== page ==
Troy

LE
You missed the best bit of the issue kukri bayonet.
The sharpened edge of the blade was uppermost. This split each bullet in two and allowed Gurkhas to hit two different targets with each round.

The above is why Gurkha snipers wore a sniper badge on each arm.
Yes, this is so very true! I was just posting for brevity as it's been a long day for me.
 
At he risk of seeming to be utterly Daggers I'd submerge the blade in molasses for about 6 weeks.

It's a great, gentle, non damaging way of removing rust as well as stabilising the metal. Quick rinse off with hot water, thorough drying then finish with Renaissance Wax.

My sense is that this khukri is probably Indian and from around the 1920's - can't give you any references, just a sense, that's all.
 
My sense is that this khukri is probably Indian and from around the 1920's - can't give you any references, just a sense, that's all.
The name is of the Nepali royal dynasty (the Nepali crown prince who went tonto in 2001 and took out most of the Nepali royal family and then shot himself was Dipendra Bir Bikram Shah Dev.)

I don't think that inscription necessarily means that the kukri was the personal property of the prince whose name is inscribed. (I would have expected something considerably more bling). It could be a presentation, commemorative issue or similar. Nice piece and worth restoring, though.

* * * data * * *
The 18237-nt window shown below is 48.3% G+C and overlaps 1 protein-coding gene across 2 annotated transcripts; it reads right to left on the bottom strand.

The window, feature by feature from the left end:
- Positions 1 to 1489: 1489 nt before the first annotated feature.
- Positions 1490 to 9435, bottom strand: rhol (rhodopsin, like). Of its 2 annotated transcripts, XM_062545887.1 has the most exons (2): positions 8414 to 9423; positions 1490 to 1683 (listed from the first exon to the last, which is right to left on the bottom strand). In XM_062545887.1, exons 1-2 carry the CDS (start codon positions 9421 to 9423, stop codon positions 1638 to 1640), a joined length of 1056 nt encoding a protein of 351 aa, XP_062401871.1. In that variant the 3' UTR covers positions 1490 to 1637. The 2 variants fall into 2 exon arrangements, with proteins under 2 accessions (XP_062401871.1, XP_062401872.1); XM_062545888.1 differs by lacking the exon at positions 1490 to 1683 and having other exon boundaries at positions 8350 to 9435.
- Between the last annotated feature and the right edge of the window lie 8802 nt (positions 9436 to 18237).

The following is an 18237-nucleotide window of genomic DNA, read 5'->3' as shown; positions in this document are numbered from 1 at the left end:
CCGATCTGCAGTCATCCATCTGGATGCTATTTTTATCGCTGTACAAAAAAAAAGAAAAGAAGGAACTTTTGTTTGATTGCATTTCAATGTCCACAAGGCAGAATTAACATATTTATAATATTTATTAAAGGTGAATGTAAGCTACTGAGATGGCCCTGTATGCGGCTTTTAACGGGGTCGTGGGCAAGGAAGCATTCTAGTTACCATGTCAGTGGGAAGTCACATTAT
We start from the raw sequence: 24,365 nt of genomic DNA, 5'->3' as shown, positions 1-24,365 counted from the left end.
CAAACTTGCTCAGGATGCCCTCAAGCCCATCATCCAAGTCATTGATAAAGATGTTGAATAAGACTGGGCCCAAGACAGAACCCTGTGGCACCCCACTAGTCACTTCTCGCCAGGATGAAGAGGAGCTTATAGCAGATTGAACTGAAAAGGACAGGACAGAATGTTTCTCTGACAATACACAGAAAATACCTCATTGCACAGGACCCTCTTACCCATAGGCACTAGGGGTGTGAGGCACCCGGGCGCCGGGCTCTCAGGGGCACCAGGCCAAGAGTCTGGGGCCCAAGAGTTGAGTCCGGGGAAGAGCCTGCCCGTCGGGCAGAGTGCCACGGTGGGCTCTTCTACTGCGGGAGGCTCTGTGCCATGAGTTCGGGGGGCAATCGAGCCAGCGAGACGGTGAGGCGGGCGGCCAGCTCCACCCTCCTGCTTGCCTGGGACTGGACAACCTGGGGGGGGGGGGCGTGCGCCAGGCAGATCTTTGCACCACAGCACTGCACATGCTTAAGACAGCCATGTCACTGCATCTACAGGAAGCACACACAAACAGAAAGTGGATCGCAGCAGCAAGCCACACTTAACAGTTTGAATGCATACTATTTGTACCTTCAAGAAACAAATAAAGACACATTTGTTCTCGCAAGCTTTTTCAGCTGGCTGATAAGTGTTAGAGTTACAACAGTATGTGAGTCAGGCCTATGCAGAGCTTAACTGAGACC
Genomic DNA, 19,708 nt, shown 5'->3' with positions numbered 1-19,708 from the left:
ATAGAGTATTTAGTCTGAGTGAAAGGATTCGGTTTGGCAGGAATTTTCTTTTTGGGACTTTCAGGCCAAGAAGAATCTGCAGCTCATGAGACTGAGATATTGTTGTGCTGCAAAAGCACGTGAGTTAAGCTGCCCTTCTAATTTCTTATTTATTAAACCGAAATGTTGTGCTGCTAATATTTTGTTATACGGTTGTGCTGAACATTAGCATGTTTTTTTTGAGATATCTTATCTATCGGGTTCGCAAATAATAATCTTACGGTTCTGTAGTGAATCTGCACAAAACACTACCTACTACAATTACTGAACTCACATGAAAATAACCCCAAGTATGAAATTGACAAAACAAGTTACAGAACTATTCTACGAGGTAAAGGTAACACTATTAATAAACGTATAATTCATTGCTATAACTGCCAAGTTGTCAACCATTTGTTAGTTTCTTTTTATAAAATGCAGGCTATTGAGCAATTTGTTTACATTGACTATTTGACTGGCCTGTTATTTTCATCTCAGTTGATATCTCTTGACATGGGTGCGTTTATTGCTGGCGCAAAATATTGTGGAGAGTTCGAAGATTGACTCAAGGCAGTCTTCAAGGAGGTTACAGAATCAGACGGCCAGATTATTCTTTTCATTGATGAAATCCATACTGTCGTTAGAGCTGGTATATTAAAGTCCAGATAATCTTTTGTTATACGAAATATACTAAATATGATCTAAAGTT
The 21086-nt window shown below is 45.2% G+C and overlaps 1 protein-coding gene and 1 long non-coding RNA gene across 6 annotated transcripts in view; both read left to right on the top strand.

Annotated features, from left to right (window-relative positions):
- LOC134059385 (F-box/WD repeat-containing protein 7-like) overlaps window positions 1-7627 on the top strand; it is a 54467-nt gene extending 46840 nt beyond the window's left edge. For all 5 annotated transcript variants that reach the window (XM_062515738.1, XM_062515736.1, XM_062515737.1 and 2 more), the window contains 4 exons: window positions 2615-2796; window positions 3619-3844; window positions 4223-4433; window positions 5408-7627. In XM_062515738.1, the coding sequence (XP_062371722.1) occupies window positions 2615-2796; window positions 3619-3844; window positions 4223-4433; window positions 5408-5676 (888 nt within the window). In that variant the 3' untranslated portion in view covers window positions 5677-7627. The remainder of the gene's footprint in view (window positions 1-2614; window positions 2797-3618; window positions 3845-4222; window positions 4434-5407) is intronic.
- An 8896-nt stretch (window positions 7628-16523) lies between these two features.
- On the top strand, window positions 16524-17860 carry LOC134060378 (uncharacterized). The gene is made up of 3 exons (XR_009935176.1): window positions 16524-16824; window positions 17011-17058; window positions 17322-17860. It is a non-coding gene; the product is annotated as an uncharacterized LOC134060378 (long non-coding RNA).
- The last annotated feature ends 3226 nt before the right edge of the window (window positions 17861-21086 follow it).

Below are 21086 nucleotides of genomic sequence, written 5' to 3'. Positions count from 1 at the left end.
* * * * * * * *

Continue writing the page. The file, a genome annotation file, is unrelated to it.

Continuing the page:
Might be worth getting someone to take a look at it before you go nuts on it, I would say.
 
the Nepali crown prince who went tonto in 2001 and took out most of the Nepali royal family and then shot himself was Dipendra Bir Bikram Shah Dev
Went off at the deepend did he? I know the way out.
 
I recall Bahadur from Flashman books.
Bahadur may refer to:

Bahadur, another form of Baghatur, an honorific title
Rai Bahadur, Rao Bahadur, Khan Bahadur, and Sardar Bahadur – honours conferred by the British Raj to Dewans of princely states (conferred on North Indian Hindus, South Indian Hindus, Indian Muslims, and Sikhs, respectively)
Dewan Bahadur, a title of honour conferred upon Indians by the British Order of the Bath
Nawab Bahadur (disambiguation), a title used by a number of Muslim princes of British India
 
Aye, that’s what I’ve done to get the worst of the rust off. A light polish with Autosol and a felt pad on the Dremel also seems to have helped.

To be honest I can’t really make it any worse.
Do you not have Carlos Fandango (old joke, not a trade name) ultrasonic baths at work? I've seen brilliant finishes on stuff which had been in the oggin for decades once they were put through one.
 

Ravers

LE
Kit Reviewer
Book Reviewer
The name is of the Nepali royal dynasty (the Nepali crown prince who went tonto in 2001 and took out most of the Nepali royal family and then shot himself was Dipendra Bir Bikram Shah Dev.)